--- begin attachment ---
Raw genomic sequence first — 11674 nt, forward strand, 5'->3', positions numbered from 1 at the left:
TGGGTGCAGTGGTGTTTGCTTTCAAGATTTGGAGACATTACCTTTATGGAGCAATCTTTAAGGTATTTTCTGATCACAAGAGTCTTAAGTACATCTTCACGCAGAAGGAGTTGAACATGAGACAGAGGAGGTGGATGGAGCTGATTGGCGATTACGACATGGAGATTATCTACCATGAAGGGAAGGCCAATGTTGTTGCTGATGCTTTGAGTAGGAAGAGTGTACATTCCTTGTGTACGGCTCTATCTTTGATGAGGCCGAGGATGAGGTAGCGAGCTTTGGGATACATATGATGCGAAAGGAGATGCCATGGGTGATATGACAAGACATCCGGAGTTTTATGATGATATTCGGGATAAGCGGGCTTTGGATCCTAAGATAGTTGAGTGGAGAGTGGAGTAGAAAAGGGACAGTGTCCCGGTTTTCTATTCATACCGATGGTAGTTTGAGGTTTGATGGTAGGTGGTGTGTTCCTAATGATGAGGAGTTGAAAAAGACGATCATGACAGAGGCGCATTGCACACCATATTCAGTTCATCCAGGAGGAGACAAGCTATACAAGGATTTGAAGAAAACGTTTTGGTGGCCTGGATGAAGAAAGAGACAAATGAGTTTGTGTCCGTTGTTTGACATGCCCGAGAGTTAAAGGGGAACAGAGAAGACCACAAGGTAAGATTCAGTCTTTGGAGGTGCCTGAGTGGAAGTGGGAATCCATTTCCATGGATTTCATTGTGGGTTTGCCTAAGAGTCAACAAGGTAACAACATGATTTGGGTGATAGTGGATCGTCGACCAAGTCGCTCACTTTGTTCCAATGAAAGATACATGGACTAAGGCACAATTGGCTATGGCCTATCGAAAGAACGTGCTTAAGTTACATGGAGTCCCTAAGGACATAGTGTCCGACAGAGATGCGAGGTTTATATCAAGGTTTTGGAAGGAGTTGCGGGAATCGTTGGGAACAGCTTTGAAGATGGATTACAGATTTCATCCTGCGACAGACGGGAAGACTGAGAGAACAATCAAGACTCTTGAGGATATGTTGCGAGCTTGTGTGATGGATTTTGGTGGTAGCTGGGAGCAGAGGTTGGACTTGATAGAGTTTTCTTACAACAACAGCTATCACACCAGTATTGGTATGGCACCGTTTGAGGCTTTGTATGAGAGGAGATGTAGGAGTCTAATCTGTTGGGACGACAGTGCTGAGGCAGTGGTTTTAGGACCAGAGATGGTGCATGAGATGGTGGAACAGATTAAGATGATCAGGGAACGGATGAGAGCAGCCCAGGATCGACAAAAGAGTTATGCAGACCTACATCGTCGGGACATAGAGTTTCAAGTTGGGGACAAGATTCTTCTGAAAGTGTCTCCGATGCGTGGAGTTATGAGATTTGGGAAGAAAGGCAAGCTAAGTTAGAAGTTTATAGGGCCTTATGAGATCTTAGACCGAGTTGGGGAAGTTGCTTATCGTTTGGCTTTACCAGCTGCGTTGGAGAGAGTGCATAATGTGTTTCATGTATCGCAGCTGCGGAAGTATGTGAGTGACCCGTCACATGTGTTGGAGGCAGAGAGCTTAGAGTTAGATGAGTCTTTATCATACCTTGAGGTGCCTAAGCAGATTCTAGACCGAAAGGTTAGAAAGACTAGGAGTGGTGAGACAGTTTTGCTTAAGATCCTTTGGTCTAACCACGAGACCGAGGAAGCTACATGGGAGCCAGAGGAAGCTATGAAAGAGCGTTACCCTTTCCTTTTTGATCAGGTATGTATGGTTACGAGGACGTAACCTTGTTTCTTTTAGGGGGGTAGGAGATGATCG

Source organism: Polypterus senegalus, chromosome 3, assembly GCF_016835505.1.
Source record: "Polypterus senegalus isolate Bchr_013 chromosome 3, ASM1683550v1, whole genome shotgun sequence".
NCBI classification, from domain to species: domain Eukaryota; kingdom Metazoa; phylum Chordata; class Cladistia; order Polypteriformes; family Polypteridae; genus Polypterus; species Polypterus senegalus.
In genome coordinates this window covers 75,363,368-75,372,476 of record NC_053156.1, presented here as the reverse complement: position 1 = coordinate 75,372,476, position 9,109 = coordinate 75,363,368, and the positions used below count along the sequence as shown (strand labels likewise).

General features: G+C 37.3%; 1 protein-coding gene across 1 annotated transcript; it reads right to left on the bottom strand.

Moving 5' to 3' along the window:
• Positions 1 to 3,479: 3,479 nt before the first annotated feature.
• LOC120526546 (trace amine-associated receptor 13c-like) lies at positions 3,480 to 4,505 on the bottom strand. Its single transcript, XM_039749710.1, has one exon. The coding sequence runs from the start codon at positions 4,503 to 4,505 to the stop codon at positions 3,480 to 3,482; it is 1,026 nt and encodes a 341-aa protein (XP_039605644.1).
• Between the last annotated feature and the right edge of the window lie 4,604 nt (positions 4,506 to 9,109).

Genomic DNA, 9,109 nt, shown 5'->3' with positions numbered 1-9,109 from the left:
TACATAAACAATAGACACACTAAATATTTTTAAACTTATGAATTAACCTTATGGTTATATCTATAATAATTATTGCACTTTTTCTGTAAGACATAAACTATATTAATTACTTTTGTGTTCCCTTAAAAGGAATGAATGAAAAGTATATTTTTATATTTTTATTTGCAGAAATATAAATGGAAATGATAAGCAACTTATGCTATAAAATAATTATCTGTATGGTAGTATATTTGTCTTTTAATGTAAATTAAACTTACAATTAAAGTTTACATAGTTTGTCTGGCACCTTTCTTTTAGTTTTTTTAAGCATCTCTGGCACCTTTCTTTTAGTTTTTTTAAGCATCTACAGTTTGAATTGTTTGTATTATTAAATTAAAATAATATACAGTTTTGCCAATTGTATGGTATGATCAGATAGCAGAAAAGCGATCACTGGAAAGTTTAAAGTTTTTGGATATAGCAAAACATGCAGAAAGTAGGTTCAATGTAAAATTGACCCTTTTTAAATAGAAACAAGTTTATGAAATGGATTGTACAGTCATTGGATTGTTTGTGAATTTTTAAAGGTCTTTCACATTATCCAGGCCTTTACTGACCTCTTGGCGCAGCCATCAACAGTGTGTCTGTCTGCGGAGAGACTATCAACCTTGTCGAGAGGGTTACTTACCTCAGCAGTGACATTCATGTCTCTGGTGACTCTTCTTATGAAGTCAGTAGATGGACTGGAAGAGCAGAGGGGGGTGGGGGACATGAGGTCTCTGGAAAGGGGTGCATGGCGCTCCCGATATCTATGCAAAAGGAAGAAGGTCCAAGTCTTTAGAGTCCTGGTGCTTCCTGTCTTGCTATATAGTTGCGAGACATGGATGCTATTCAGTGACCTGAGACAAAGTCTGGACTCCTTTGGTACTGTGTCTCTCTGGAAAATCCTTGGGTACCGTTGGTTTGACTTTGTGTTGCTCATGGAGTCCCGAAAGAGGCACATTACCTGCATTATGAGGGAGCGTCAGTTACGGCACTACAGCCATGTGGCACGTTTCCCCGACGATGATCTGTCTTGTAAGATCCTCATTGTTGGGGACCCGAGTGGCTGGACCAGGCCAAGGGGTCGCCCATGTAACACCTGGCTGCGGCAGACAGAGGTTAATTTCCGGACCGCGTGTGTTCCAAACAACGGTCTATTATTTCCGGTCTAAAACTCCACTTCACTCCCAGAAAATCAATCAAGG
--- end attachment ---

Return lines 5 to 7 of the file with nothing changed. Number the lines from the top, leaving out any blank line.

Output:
NCBI classification, from domain to species: domain Eukaryota; kingdom Metazoa; phylum Chordata; class Cladistia; order Polypteriformes; family Polypteridae; genus Polypterus; species Polypterus senegalus.
In genome coordinates this window covers 75,363,368-75,372,476 of record NC_053156.1, presented here as the reverse complement: position 1 = coordinate 75,372,476, position 9,109 = coordinate 75,363,368, and the positions used below count along the sequence as shown (strand labels likewise).

General features: G+C 37.3%; 1 protein-coding gene across 1 annotated transcript; it reads right to left on the bottom strand.